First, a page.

The application of carbon aerogel electrodes to desalination {ampersand} waste treatment

PDF Version Also Available for Download.

Description

An electrically-regenerated electrosorption process known as carbon aerogel capacitive deionization (CDI) has been developed by Lawrence Livermore National Laboratory (LLNL) for continuously removing ionic impurities from aqueous streams. A salt solution flows through an unobstructed channel formed by numerous pairs of parallel carbon aerogel electrodes. Each electrode has a very high Brunauer-Emmet-Teller (BET) surface area (2.0-5.4 x 1O{sup 6} ft{sup 2} lb{sup -1} or 400-1100) and very low electrical resistivity (< 40 m{omega} cm). Surface areas of 1.3 x 10{sup 7} ft{sup 2} lb{sup -1} (2600 m{sup 2} g{sup -1}) have been achieved activation. After polarization, anions and cations are ... continued below

Physical Description

13 p.

Creation Information

Farmer, J.C.; Tran, T. D.; Richardson, J. H.; Fix, D. V.; May, S. C. & Thomson, S. L. August 1, 1997.

Context

This article is part of the collection entitled: Office of Scientific & Technical Information Technical Reports and was provided by UNT Libraries Government Documents Department to Digital Library, a digital repository hosted by the UNT Libraries. It has been viewed 17 times . More information about this article can be viewed below.

Who

People and organizations associated with either the creation of this article or its content.

Sponsor

Publisher

Provided By

UNT Libraries Government Documents Department

Serving as both a federal and a state depository library, the UNT Libraries Government Documents Department maintains millions of items in a variety of formats. The department is a member of the FDLP Content Partnerships Program and an Affiliated Archive of the National Archives.

Contact Us

What

Descriptive information to help identify this article. Follow the links below to find similar items on the Digital Library.

Description

An electrically-regenerated electrosorption process known as carbon aerogel capacitive deionization (CDI) has been developed by Lawrence Livermore National Laboratory (LLNL) for continuously removing ionic impurities from aqueous streams. A salt solution flows through an unobstructed channel formed by numerous pairs of parallel carbon aerogel electrodes. Each electrode has a very high Brunauer-Emmet-Teller (BET) surface area (2.0-5.4 x 1O{sup 6} ft{sup 2} lb{sup -1} or 400-1100) and very low electrical resistivity (< 40 m{omega} cm). Surface areas of 1.3 x 10{sup 7} ft{sup 2} lb{sup -1} (2600 m{sup 2} g{sup -1}) have been achieved activation. After polarization, anions and cations are removed from the electrolyte by the imposed electric field and electrosorbed onto the carbon aerogel. The solution is thus separated into two streams, concentrate and purified water. Based upon this analysis, it is concluded that carbon aerogel CDI may be an energy-efficient alternative to electrodialysis and reverse osmosis for the desalination of brackish water (< 5000 ppm), provided that cell geometries and aerogel properties are carefully tailored for such applications.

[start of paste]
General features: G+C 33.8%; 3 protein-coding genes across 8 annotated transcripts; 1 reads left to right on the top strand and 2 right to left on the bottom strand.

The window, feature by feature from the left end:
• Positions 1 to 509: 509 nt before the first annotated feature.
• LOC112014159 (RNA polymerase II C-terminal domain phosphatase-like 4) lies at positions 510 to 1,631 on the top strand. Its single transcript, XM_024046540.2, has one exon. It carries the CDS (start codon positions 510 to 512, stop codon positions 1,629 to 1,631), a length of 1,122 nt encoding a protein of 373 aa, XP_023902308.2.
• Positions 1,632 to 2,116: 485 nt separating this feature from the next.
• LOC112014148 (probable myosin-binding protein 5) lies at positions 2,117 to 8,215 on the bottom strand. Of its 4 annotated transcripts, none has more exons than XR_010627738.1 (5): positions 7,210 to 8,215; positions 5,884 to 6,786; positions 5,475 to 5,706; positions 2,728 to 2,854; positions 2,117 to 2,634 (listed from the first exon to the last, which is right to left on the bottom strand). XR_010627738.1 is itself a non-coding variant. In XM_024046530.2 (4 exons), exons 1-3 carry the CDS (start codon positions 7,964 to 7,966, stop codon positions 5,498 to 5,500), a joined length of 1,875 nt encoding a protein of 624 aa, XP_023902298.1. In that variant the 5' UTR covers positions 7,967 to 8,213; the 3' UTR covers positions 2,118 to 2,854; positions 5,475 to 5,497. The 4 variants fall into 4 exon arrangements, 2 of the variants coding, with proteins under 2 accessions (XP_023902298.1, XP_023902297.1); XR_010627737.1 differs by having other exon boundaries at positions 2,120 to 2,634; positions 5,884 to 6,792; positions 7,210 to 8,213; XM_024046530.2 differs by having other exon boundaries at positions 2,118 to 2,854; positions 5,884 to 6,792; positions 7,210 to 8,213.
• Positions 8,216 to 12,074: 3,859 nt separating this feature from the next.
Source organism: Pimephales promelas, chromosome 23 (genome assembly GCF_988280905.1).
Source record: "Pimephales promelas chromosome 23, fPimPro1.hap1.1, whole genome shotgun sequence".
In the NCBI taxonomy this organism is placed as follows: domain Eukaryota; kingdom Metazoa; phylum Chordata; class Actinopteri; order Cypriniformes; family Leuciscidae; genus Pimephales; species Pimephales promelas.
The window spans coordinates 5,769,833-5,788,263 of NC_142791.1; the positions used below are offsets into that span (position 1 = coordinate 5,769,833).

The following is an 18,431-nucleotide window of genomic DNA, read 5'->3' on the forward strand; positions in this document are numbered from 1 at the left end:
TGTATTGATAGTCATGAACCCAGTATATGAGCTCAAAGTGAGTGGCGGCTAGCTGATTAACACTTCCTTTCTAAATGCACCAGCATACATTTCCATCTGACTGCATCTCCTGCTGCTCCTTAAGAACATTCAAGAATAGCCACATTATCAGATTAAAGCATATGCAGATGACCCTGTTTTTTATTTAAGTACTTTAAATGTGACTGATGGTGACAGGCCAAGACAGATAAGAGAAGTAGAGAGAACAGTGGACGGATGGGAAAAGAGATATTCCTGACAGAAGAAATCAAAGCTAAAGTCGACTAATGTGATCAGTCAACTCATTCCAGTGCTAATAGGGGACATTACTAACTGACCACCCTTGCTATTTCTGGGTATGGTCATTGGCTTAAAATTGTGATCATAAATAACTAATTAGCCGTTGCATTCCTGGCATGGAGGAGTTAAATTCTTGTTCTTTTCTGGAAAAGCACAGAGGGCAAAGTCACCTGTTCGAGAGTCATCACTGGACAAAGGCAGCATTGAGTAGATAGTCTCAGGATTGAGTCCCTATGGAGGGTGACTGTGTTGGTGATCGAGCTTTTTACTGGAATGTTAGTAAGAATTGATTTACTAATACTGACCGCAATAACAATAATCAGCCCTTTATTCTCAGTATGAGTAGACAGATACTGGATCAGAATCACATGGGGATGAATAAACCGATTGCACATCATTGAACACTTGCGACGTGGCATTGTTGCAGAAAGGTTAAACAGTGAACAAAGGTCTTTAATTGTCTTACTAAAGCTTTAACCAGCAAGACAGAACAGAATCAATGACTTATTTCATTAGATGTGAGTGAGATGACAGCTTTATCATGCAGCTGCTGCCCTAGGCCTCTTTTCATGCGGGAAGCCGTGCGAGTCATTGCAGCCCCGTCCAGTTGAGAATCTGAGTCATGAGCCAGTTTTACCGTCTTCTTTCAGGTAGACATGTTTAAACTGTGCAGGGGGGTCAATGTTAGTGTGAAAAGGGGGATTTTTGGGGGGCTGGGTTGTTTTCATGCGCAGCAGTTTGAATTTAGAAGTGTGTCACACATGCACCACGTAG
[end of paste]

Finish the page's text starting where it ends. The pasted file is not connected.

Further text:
Physical Description

13 p.

Notes

OSTI as DE98050877

Other: FDE: PDF; PL:

Source

  • Annual meeting of the American Institute of Chemical Engineers (AIChE), Los Angeles, CA (United States), 16-21 Nov 1997

Language

Item Type

Identifier

Unique identifying numbers for this article in the Digital Library or other systems.

  • Other: DE98050877
  • Report No.: UCRL-JC--127004
  • Report No.: CONF-971113--
  • Grant Number: W-7405-ENG-48
  • Office of Scientific & Technical Information Report Number: 563143
  • Archival Resource Key: ark:/67531/metadc698787

Collections

This article is part of the following collection of related materials.

Office of Scientific & Technical Information Technical Reports

Reports, articles and other documents harvested from the Office of Scientific and Technical Information.

Office of Scientific and Technical Information (OSTI) is the Department of Energy (DOE) office that collects, preserves, and disseminates DOE-sponsored research and development (R&D) results that are the outcomes of R&D projects or other funded activities at DOE labs and facilities nationwide and grantees at universities and other institutions.

What responsibilities do I have when using this article?

When

Dates and time periods associated with this article.

Creation Date

  • August 1, 1997

Added to The UNT Digital Library

  • Aug. 14, 2015, 8:43 a.m.

Description Last Updated

  • April 10, 2017, 1:19 p.m.

Usage Statistics

When was this article last used?

Yesterday: 0
Past 30 days: 1
Total Uses: 17

Interact With This Article

Here are some suggestions for what to do next.

Start Reading

PDF Version Also Available for Download.

Citations, Rights, Re-Use

Farmer, J.C.; Tran, T. D.; Richardson, J. H.; Fix, D. V.; May, S. C. & Thomson, S. L. The application of carbon aerogel electrodes to desalination {ampersand} waste treatment, article, August 1, 1997; California. (digital.library.unt.edu/ark:/67531/metadc698787/: accessed December 14, 2017), University of North Texas Libraries, Digital Library, digital.library.unt.edu; crediting UNT Libraries Government Documents Department.